Veldhuizen is one of six young farmers profiled in “Farmland,” a 77-minute documentary by James Moll currently streaming on Netflix.
The film is “generously supported” by the U.S. Farmers and Ranchers Alliance, and they make no secret about it: They bankrolled “Farmland” as an answer to industry exposés like 2008’s groundbreaking “Food, Inc. In case you’re wondering, Monsanto and Dupont are indeed members of the USFRA.
“Farmland” is a response to documentaries about the commercial farming industry that have sought to raise the curtain on the industrial production practices of large-scale agribusiness, and the subsequent abuses to the environment, laborers and animals. The movie sidesteps many of these stickier issues, but there’s one “disconnect” that it is determined to clear up. The filmmakers seem to think that the general public is under the impression that farmers are synonymous with the pitchfork-carrying, dour-faced couple in the American Gothic painting. (It’s ironic, since that painting has been considered something of a parody of a farmer’s life.)
The film starts by making it clear that today’s farmers are indeed people who live in this century. They go to college! They use smartphones! They lose emails and screw up UPC codes!
Hardly the riveting stuff of documentaries, “Farmland” is not out to shake us up or wake us up. But there are a lot of pretty sunsets and panoramas, as music swells in the background.
Structurally, the film has no narrative, nor do we get a narrator to shed light on issues along the way. Instead, it’s a pastiche of interviews with six 20-something farmers who discuss their opinions and experiences. They are meant to represent a cross-section of today’s family farmer.
All are likable and seem both wholesome and ambitious. Their farms are scattered across the country to denote geographical diversity. There are five men who come from families that have been farming for generations, and one spunky woman who is pioneering her way through the business with the aptly-named One Woman Farm.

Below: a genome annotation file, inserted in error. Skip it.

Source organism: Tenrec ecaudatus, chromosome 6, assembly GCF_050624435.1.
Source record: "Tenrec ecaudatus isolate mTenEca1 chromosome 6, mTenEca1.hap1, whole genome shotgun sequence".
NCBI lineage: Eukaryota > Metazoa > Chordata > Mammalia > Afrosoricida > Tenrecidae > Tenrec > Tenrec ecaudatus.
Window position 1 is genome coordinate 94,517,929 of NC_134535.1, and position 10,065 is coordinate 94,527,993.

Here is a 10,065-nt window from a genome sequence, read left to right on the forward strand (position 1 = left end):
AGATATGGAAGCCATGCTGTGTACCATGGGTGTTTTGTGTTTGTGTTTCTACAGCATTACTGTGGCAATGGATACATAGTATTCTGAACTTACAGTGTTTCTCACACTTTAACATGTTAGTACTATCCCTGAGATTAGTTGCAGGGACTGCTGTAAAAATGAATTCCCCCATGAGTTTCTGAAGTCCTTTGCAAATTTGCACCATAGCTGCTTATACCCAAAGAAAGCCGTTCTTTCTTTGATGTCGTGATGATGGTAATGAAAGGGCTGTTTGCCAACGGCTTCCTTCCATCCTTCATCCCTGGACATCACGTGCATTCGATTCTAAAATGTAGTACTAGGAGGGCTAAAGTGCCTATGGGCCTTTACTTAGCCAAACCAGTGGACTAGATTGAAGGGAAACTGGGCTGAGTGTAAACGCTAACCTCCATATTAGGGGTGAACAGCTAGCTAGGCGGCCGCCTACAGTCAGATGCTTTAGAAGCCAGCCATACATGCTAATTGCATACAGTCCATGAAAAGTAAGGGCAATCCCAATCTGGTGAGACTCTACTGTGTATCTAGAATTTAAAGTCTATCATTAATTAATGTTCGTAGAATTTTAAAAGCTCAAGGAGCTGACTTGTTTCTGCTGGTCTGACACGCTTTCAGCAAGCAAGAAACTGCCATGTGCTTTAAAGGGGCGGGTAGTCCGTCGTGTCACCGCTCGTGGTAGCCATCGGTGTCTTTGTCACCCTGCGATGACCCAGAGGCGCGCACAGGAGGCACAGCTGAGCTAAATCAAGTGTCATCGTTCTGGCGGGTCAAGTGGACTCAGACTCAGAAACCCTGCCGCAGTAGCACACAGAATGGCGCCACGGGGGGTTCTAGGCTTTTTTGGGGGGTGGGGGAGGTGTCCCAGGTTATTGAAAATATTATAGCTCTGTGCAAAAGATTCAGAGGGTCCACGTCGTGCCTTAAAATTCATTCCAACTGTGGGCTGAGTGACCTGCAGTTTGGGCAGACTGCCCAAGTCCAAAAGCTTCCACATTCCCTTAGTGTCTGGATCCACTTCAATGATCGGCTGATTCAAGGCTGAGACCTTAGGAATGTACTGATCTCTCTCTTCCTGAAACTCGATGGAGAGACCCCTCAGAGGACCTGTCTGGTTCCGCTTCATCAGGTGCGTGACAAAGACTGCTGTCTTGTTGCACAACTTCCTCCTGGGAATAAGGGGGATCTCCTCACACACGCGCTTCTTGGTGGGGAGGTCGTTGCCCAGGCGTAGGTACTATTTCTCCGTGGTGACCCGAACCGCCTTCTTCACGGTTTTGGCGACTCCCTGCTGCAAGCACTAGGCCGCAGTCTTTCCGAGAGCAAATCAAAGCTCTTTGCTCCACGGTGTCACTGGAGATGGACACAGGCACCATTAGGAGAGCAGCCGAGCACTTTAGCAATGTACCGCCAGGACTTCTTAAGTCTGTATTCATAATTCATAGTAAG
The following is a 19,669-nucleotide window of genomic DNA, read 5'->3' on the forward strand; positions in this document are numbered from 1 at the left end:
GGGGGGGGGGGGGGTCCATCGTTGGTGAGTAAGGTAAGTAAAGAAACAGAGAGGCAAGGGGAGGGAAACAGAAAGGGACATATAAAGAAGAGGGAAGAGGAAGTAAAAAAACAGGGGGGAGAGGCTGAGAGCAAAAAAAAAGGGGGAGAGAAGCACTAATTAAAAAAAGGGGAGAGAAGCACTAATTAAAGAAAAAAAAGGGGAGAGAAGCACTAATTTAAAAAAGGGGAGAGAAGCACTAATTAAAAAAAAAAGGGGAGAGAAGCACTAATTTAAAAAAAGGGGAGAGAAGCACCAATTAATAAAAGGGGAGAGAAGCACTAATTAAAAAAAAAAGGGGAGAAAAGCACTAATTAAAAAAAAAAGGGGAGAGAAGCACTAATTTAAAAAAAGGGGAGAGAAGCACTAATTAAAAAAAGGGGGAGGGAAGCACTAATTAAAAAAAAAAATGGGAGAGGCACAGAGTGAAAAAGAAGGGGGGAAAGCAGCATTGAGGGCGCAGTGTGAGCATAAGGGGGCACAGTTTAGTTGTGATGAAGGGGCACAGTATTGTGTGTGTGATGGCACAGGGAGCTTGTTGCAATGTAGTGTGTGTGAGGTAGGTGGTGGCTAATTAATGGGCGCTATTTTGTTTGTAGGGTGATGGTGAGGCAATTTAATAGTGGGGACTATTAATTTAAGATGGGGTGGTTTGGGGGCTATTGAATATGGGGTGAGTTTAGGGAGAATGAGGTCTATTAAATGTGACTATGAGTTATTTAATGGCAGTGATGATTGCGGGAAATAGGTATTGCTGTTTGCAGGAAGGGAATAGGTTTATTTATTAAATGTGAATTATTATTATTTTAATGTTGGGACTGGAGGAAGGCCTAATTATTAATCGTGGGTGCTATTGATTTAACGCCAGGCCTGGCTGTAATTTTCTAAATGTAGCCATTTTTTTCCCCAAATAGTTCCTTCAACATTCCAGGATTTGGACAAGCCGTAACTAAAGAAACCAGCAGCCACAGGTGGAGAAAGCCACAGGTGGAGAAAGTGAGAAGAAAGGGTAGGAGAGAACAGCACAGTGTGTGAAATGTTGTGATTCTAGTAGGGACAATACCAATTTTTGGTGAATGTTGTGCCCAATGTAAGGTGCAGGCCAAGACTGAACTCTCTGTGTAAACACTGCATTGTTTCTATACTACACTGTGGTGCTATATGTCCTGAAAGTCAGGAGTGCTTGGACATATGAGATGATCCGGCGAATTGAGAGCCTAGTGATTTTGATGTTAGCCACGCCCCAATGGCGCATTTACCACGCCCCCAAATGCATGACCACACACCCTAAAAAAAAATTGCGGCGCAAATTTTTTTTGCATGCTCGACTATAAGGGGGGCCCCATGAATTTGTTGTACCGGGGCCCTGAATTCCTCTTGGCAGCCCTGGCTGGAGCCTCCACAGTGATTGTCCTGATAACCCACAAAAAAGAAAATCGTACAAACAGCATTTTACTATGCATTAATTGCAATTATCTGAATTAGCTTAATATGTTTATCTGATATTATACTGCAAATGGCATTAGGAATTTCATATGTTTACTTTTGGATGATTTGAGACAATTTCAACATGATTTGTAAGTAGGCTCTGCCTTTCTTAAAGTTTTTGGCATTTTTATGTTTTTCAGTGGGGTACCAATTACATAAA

These farmers seem to have been carefully selected to spotlight different facets of modern farm life. Some are organic farmers, others use GMOs. Some grow vegetables, others raise livestock or manage chicken operations. They have (slightly) different points of view, but everyone is too polite to knock another farmer’s choices, or too vague to defend their own.
For example, one farmer expresses his thoughts about the use of chemicals like this: “Don’t try to vilify what I do. It does sound bad, but you use chemicals when you wash your hands.”
That’s pretty much it, in terms of controversy.
The film does a better job illustrating the challenges, if not the complexities, of the business. Farming is hard work. It’s risky. Small farms have been consolidated, so there are fewer farmers, and bigger, more expensive farms. (The filmmakers saw no reason go into the history or reasons for this.)
Occasionally, a farmer mentions – then quickly tiptoes around – some of the thornier topics. We’re informed that veterinarians administer all antibiotics, but get no information about hormones and additives. There’s no mention of climate change, but a farmer does explain that his livelihood is “completely dependent on the weather” even though “it’s completely out of his control.”
In these moments, “Farmland” reveals itself to be a slick infomercial trying to dress in a documentary suit. The weather comment says it all. Hot-button issues are avoided. Opinions seem deliberately superficial and un-provocative. Information is limited and unsupported. What’s left to talk about besides the weather?
The intended takeaway is meant to reassure us that farmers are salt-of-the-earth folks. They work hard, strive for success in a risky, difficult business and deserve our trust. But I suspect that seasoned growers, not to mention documentary viewers, will take away a sense that this product is not quite wholesome. It’s bland, sugarcoated and stripped of any nutritional content.
That said, some might enjoy hearing the farmers’ firsthand accounts and appreciate various perspectives from people who are committed to this industry. If so – and if you’re not being paid by anyone to rave about this movie – we’d love to hear your thoughts.
Rating: Unrated and family-friendly; contains nothing objectionable
Where to Watch: Netflix, DVD